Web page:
Archive for April, 2012

Guest blog from Grovo

April 30th, 2012

Time for a change of voice! This is my first guest blog. Please welcome PJ Bruno, a producer at Grovo Learning Inc. It’s an internet company which provides a field guide in the form of two-minute videos for learning everything from how to use Twitter to netiquette training.

A Passion for Video

by PJ Bruno

PJ Bruno I’ve had a love for video editing as long as I can remember.

Thanks to my parents, I had a well-documented childhood from birth all the way through high school.  Before they could afford a video camera they would rent one for a week at a time and capture as much footage as possible.

I grew up watching VHS tapes of my brother, my sister, and myself; by the time I was 14, I was shooting on my own. By age 16, I was editing video.

It was the complete control of narrative that inspired me; any small variation of timing or shot sequence would put forth a different motive, attributing to the filmmaker’s vision. But although I started early and worked often, I didn’t get an editing job until I was 25 (almost 2 years ago).

I was half way through my master’s degree in Media Studies at The New School in New York when I came across an editing job on Craigslist. The description read, “Unpaid Video Editing Internship with possibility for full-time employment.”

I told myself that all I had to do was get the internship and the full-time position would be in the bag.

The job was editing short video tutorials for an online education startup called Grovo. I won’t tell you how long I had to intern before I was made a full-time employee, but I will tell you that I learned more in 6 months editing at an Internet startup than I did throughout grad school. There really is nothing like working 50-60 hour weeks for a start-up with 20 other people working just as hard. The Internet’s permeation into pretty much all occupations has opened the doors of possibility wide. Not only do I get to edit video, but I get to be innovative with the format of our education. I toy with live action, animation, Camtasia video grabs, and more.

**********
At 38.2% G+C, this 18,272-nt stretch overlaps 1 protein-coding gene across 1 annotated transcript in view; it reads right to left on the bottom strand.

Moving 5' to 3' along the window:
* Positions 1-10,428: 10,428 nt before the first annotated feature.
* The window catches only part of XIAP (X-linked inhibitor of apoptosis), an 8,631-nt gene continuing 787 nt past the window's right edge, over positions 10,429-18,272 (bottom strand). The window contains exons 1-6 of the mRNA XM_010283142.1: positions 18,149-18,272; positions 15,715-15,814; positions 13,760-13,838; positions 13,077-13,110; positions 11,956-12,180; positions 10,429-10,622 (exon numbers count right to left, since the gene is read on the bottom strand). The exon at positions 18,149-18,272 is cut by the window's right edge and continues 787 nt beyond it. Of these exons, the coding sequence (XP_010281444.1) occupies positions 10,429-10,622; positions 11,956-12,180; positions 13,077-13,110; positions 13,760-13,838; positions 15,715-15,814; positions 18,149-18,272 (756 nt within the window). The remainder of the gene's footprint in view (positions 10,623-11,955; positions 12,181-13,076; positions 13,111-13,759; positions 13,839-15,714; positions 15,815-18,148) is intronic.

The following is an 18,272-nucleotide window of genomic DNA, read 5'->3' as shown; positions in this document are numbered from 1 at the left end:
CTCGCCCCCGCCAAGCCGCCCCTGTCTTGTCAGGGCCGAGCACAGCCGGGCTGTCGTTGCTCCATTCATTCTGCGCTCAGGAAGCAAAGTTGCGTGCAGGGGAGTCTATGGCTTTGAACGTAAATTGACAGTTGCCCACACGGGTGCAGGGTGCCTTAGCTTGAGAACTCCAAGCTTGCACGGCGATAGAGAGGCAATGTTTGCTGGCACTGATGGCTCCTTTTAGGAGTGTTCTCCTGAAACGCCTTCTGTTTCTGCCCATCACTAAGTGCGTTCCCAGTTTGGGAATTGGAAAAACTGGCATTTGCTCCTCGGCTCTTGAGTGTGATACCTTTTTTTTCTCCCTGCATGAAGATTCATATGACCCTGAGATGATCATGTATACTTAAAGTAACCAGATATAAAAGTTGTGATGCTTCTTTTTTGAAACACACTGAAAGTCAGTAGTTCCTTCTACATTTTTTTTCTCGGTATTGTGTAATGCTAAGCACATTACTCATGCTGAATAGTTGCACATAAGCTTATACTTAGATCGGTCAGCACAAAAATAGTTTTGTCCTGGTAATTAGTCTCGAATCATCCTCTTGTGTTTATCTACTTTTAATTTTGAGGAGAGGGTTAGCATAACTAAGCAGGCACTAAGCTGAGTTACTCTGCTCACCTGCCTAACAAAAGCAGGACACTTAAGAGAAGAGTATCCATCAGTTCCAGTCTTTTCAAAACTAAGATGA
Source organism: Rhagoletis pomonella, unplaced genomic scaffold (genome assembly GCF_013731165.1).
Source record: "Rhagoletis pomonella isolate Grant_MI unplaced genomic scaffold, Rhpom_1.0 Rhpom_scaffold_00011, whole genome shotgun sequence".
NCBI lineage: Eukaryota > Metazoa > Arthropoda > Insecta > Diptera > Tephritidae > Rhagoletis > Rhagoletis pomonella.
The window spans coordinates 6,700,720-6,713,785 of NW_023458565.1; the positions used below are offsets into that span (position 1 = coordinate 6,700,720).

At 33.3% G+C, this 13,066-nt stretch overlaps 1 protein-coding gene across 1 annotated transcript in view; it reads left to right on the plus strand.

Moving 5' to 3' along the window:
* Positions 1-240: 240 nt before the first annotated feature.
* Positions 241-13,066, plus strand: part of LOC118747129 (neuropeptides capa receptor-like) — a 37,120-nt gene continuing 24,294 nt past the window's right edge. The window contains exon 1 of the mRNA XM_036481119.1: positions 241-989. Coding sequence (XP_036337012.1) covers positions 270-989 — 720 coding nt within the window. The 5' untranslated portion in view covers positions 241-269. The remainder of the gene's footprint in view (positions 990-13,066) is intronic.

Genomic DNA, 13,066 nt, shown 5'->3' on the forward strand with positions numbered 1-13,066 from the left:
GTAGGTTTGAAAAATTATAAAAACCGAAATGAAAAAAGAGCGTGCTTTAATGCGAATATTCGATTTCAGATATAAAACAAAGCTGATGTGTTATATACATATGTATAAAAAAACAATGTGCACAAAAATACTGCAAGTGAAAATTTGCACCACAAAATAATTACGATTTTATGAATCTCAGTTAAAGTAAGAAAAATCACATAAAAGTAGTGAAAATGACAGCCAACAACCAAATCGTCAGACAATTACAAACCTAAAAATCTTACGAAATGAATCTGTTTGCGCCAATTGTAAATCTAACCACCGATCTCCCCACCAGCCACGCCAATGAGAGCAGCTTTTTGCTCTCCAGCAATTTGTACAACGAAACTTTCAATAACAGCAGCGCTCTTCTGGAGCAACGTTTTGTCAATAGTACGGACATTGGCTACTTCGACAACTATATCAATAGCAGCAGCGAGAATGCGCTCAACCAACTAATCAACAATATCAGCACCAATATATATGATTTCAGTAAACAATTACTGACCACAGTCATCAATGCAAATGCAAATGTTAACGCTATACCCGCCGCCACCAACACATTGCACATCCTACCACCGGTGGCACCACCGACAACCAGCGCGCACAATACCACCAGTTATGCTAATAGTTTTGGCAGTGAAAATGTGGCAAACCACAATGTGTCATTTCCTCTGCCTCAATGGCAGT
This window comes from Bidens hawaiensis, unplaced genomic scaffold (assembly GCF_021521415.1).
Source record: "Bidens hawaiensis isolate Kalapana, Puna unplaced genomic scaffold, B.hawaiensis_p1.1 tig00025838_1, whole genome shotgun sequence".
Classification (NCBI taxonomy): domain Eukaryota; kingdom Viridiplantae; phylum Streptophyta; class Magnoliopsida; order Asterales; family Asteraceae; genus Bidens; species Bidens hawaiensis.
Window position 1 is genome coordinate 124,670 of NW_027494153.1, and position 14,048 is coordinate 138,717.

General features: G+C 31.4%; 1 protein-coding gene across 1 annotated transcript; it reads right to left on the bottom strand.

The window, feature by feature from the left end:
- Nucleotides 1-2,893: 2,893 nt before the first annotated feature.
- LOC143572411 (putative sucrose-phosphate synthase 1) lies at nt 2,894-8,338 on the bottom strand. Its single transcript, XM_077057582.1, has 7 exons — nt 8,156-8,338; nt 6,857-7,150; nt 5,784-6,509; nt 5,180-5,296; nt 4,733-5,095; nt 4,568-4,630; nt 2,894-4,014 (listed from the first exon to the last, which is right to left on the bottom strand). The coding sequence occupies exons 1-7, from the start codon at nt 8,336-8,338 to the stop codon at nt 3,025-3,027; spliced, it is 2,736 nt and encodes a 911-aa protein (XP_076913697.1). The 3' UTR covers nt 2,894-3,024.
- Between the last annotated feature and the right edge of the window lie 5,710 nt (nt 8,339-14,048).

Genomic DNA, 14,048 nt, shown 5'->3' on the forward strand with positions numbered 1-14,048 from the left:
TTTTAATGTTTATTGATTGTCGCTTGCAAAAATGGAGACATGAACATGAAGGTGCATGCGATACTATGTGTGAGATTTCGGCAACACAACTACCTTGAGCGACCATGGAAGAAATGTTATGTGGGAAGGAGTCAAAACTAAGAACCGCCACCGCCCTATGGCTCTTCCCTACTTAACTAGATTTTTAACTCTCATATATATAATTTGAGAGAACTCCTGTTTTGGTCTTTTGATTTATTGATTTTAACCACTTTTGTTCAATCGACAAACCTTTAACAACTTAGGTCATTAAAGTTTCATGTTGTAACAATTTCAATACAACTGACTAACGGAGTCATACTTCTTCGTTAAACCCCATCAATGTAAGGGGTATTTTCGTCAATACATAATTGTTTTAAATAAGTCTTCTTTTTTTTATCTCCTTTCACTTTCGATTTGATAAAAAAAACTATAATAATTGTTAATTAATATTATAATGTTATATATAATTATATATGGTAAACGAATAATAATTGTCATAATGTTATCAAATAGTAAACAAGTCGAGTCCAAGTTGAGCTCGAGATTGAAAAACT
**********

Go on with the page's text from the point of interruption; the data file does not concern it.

And on top of that, my co-workers have become my best friends.  I’ve never loved the art of editing more, and this is likely to be the most satisfying work experience of my life.

Grovo sample

Here’s a sample video PJ created:

Editing & life, Jobs

Book years

April 24th, 2012

Ken Lee, VP and my book editor at Michael Wiese Productions, informed that as of April 1, my first book, Cut by Cut: Editing Your Film or Video Cut by Cut: Editing Your Film or Video, will cease being printed. Published in December 2004, it had 7.5 years of active printing and will be available online, as most things new, old, and outdated are! It makes me think of dog years. Is 7.5 years a long time for a non-fiction book that could be classified as technical?  Should I feel sad, glad, or proud? All three seem appropriate.

The drive to write the book was to pass on my knowledge of editing gained in the cutting rooms of Hollywood and the LA area. The book has helped people, I believe, (some have even told me directly.) And, frankly, it’s made me realize one of my biggest life goals: to be a published writer. I have (by choice) not birthed a child but I have labored to deliver 2.5 books to the world. What do I mean by 2.5? Read on. Or skip to the end.

Publisher’s words

“Write your book for where you want to take you,” Michael Wiese urged a group of his authors in 2010 at publisher MWP’s annual gathering in LA.

Cut by Cut has helped me get work, meeting new people and taken me a few places, including the annual UVFA (University of Video & Film Association) conference in Chicago in 2005 where professors meet and deliver their papers. This baffling ritual consists of the prof standing in front of a group of other profs (and other conference attendees) and reading the paper verbatim making little attempt to communicate with the audience and taking few questions before stepping aside for the audience to disperse and be replaced by a new audience and the next professor to appear to toss of their paper and check that box on their job “to do” list.